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The Brutality, the Humanity, the Tour

I am in the middle of this Dinosaur Jr. juggernaut. Every night a show in a different city. So far, it's been great. The band has played really well and the audiences have been into it.

The reason for my being part of the tour, a pre-show interview conducted from the stage, is going fairly well. While quite affable, the Dino menJ, Lou and Murphare not the most forthcoming in spouting information. They tend to speak in short, declarative sentences. I am hanging out onstage with three Hemingways every night. We are getting by.

After last night's show in Northampton, a benefit for the great organization Whole Children, I was backstage gathering my gear from the production office. A girl with a short black dress and several tattoos swerved up to me and told me, somewhat unsteadily, that we needed to have a conversation.

I busied myself putting away my computer, trying to be as boring as I could in order to foster a rapid growth of non-interest in me.

She told me that this was important, closed the door and stood in front of it. This wasn't good. I started looking for ways I could get around her and out.

“Do you know about the bees?” she asked. I immediately thought she was talking about a British band called The Beez who released a couple of 7″ records on the Edible label in the late '70s. Those are really rare and the only originals I have ever seen are mine. Even the limited edition re-issues in editions of one hundred pressed in Japan a few years ago command a high price. What a gal! What a conversation we're having!

“The band?” I replied hopefully.

“The bees are dying.” She said. “The bees are dying and three years after the bees die, we die.”

This was bad news. I don't mind bees and think we are all the better for having them around. I like the taste of honey. I have plans that extend fairly far into the future.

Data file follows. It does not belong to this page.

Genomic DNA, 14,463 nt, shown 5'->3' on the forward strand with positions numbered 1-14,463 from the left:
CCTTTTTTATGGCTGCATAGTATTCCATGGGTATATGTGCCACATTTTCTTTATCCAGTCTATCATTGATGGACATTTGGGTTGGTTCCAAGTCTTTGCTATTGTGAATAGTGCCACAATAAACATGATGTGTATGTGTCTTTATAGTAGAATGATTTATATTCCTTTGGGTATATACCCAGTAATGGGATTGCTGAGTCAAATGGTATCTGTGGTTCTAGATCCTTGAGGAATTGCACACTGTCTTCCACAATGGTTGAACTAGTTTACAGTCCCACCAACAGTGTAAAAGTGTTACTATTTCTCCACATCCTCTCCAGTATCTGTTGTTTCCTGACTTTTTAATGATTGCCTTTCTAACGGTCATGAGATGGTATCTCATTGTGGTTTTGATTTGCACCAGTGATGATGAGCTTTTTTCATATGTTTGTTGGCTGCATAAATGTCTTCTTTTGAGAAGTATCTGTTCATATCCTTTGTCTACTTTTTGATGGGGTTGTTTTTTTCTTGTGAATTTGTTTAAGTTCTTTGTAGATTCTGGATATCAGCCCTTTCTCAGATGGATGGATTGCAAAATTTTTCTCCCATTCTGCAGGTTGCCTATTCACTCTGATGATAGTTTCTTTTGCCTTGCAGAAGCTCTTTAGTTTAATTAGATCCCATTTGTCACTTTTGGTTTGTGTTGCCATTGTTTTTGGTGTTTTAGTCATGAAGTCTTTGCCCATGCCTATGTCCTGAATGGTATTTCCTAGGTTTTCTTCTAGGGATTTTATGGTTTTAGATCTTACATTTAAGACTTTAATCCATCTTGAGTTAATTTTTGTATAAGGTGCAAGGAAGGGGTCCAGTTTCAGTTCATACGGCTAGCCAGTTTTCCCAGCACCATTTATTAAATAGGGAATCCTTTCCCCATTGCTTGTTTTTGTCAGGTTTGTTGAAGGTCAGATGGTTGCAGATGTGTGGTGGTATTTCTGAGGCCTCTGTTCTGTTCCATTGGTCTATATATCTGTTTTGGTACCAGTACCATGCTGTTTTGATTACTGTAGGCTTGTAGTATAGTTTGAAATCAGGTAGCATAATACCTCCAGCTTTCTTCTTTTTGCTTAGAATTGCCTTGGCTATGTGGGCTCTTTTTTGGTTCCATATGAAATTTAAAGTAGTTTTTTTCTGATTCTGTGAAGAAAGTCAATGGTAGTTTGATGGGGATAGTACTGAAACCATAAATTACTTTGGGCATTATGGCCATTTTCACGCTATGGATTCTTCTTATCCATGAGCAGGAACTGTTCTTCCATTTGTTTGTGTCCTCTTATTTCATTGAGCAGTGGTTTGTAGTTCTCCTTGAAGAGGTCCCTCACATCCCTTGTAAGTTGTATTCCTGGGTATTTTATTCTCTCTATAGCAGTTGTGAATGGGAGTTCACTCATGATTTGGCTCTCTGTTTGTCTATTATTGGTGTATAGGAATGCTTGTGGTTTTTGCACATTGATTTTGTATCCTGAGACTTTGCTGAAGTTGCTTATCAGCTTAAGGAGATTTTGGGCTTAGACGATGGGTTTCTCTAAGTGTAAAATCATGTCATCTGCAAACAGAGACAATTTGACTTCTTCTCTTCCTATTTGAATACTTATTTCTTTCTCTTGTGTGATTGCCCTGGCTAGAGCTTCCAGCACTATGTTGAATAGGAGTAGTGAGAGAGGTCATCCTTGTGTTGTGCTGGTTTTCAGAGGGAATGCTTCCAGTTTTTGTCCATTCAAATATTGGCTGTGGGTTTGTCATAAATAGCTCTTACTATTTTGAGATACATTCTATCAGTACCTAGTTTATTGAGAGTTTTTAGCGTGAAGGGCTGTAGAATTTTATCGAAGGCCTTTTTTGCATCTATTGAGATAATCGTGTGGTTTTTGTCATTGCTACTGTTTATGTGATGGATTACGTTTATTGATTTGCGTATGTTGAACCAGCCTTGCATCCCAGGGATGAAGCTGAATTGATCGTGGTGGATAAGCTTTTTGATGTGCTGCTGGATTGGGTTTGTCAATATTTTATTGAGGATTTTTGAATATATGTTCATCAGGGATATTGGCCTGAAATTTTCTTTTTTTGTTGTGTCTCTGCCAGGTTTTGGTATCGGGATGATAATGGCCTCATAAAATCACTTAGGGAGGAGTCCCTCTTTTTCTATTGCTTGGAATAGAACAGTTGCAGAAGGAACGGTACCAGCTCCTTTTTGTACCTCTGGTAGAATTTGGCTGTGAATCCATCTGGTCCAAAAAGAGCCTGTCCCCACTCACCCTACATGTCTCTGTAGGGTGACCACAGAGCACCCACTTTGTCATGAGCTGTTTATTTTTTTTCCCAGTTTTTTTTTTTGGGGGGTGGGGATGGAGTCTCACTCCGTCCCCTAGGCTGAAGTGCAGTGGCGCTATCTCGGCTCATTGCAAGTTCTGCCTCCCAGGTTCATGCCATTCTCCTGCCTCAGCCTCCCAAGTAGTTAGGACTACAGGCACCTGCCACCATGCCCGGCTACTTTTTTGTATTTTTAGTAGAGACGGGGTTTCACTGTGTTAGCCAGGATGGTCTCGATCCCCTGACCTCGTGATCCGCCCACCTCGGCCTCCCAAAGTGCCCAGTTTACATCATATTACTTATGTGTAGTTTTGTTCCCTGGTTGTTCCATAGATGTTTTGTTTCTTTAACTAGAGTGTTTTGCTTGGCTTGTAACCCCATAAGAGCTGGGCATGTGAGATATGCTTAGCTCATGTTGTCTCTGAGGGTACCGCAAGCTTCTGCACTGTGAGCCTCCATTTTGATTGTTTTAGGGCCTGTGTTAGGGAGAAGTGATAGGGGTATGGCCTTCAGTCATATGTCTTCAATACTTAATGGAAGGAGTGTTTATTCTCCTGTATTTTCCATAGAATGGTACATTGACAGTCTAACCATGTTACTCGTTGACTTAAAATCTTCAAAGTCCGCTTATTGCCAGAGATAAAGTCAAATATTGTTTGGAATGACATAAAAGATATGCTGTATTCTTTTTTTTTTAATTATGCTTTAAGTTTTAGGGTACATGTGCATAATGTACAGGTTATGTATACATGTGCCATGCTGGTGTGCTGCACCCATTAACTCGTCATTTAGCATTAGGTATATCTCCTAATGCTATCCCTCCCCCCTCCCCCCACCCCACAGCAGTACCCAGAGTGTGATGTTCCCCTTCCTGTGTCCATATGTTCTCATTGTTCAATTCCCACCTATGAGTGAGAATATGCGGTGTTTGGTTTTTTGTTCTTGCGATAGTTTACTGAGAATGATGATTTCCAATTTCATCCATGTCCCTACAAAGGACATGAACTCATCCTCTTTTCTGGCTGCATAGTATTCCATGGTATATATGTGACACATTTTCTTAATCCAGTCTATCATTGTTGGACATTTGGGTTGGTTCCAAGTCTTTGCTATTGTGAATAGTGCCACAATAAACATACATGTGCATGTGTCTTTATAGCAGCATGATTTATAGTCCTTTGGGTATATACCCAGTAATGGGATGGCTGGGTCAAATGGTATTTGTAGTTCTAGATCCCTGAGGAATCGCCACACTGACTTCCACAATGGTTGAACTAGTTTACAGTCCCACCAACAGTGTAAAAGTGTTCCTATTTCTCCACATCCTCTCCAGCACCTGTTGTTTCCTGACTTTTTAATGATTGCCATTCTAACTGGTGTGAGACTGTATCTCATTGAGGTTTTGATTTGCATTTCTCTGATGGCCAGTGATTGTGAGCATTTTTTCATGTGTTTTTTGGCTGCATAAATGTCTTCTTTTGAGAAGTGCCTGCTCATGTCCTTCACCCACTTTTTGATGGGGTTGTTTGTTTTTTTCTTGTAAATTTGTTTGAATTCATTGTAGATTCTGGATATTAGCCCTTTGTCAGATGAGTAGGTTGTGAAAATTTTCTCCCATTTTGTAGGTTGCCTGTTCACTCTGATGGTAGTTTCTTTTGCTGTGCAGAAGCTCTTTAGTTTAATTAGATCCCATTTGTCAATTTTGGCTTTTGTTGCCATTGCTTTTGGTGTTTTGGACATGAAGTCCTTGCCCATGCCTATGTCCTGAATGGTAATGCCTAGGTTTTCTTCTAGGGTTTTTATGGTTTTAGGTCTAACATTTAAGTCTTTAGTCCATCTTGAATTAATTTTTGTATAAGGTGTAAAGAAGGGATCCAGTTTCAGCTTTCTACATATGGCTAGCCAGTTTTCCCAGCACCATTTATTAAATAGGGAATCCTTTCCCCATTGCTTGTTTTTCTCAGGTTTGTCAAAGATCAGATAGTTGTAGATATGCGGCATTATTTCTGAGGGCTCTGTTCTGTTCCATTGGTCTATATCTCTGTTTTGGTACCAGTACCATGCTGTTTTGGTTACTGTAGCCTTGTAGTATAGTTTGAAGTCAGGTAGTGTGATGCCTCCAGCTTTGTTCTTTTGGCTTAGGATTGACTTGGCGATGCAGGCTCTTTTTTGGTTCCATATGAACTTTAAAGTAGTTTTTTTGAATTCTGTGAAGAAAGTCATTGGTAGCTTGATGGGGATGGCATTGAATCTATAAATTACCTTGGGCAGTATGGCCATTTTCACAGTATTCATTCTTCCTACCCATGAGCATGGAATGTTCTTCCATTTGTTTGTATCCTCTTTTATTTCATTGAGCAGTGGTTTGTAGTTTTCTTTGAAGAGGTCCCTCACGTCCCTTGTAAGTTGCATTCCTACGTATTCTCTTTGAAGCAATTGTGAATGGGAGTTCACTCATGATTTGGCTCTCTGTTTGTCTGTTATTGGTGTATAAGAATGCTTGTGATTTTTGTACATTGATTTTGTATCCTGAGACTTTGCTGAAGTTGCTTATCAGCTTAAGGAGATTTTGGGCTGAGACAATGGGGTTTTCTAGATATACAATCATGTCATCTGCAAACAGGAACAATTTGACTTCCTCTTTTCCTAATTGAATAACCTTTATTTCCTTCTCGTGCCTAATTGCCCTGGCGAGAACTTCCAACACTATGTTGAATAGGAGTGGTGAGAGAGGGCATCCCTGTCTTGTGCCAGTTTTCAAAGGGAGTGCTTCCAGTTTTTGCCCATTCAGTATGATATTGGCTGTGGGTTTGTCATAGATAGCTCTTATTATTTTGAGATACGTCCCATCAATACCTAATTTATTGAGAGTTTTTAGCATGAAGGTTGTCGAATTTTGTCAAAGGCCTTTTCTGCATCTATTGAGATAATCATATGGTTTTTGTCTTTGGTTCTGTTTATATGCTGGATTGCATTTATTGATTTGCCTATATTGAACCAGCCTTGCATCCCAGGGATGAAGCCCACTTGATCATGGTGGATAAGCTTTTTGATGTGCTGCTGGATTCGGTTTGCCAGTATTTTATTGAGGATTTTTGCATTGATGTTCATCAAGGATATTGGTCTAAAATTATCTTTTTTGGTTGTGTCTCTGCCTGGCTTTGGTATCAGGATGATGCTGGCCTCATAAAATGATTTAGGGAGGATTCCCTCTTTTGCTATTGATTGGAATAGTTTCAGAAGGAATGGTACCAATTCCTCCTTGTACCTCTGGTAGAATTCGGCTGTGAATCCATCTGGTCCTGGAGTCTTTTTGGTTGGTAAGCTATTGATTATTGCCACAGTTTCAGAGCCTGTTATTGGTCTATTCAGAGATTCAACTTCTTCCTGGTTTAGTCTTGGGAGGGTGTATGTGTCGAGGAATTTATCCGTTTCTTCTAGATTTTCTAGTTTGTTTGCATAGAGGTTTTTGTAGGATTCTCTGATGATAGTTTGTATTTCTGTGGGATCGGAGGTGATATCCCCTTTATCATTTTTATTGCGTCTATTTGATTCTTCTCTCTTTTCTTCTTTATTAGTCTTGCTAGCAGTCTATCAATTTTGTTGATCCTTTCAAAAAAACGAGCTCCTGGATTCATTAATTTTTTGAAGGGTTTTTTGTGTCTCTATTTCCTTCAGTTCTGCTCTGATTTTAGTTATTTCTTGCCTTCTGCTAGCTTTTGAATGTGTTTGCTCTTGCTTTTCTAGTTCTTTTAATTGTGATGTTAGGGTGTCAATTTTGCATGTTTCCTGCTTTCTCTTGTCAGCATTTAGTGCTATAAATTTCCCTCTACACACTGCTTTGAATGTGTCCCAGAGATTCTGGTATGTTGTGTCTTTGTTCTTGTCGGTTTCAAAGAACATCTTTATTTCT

At that moment, a Dinosaur Jr. crew person mercifully opened the door and walked in, and I made my exit.

She followed me out and resumed her bee plea. I told her that I thought I had heard something about a potential honey shortage (or was it maple syrup?) on NPR recently. In an attempt to end the conversation, I asked if there was a website I could go to and learn more. This is one of the great conversation enders of the modern age. She couldn't think of one but asked if I could keep the bees in my thoughts. Of course.

I bee-lined up the stairs, out the door and into the night. I weaved my way through people hanging out in the parking lot and waited for a slightly inebriated man to remember something I had said onstage that he wanted to tell me he liked. After a few swigs from his Pabst can, he remembered what it was, told me and I was free to go. I was walking across the street to the hotel, looking forward to some sleep when out of the darkness, the bee girl materialized again. She said that she was moving to Hawaii the next day and asked where I was going. I pointed to the hotel and before she could bring up a new topic or expand upon the bee theory further, I said goodnight with as much elder statesman finality as I could muster. She said goodnight and left.

This is the road. Full of characters you encounter briefly and quite often only once in your life time. It is an environment of rapidly changing situations and landscapes, of plans that no matter how well set, go awry as spontaneity becomes the main ingredient for keeping things running relatively smoothly.

For the last few nights, I have been hearing accounts from the Dino men of the brutality of the band's early tours. They played in front of small and sometimes abusive audiences. I can remember having similar experiences and thought it was par for the course with the kind of music I was associated with. I never thought a swell bunch of talented guys like Dinosaur Jr. would have to deal with such adversity. Apparently, they did.

Keith Morris and his great band Off! have joined the tour. They are presently doing a soundcheck several feet away from me, and they sound great. Keith, like Dinosaur Jr. and myself, knows all too well how challenging things can be out here. The road tosses many of the strongest and bravest to the side. For many, it's a summer they will remember for the rest of their lives and nothing more. I don't know what it is that one needs to survive out here. I have it, that's for sure. I am in year thirty of making the rounds.

At this point, I am very used to breathing dead air and living for months at a time in these sticky settings. This is what we do. This life will provide you with no end of stories. You might lose some brain cells along the way.

Show at capacity. Doors open in eleven minutes. Here we go.

LA Weekly